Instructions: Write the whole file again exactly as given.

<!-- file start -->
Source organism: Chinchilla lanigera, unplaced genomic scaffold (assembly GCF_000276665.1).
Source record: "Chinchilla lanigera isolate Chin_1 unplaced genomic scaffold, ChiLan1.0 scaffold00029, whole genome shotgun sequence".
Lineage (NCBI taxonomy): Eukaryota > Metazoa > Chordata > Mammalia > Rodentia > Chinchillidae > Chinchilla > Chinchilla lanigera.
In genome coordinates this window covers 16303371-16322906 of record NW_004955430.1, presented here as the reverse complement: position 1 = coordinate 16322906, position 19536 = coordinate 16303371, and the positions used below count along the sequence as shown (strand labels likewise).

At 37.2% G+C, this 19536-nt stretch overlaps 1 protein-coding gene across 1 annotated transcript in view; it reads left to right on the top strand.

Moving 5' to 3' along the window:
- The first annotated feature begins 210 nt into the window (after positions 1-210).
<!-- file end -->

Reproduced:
Source organism: Chinchilla lanigera, unplaced genomic scaffold (assembly GCF_000276665.1).
Source record: "Chinchilla lanigera isolate Chin_1 unplaced genomic scaffold, ChiLan1.0 scaffold00029, whole genome shotgun sequence".
Lineage (NCBI taxonomy): Eukaryota > Metazoa > Chordata > Mammalia > Rodentia > Chinchillidae > Chinchilla > Chinchilla lanigera.
In genome coordinates this window covers 16303371-16322906 of record NW_004955430.1, presented here as the reverse complement: position 1 = coordinate 16322906, position 19536 = coordinate 16303371, and the positions used below count along the sequence as shown (strand labels likewise).

At 37.2% G+C, this 19536-nt stretch overlaps 1 protein-coding gene across 1 annotated transcript in view; it reads left to right on the top strand.

Moving 5' to 3' along the window:
- The first annotated feature begins 210 nt into the window (after positions 1-210).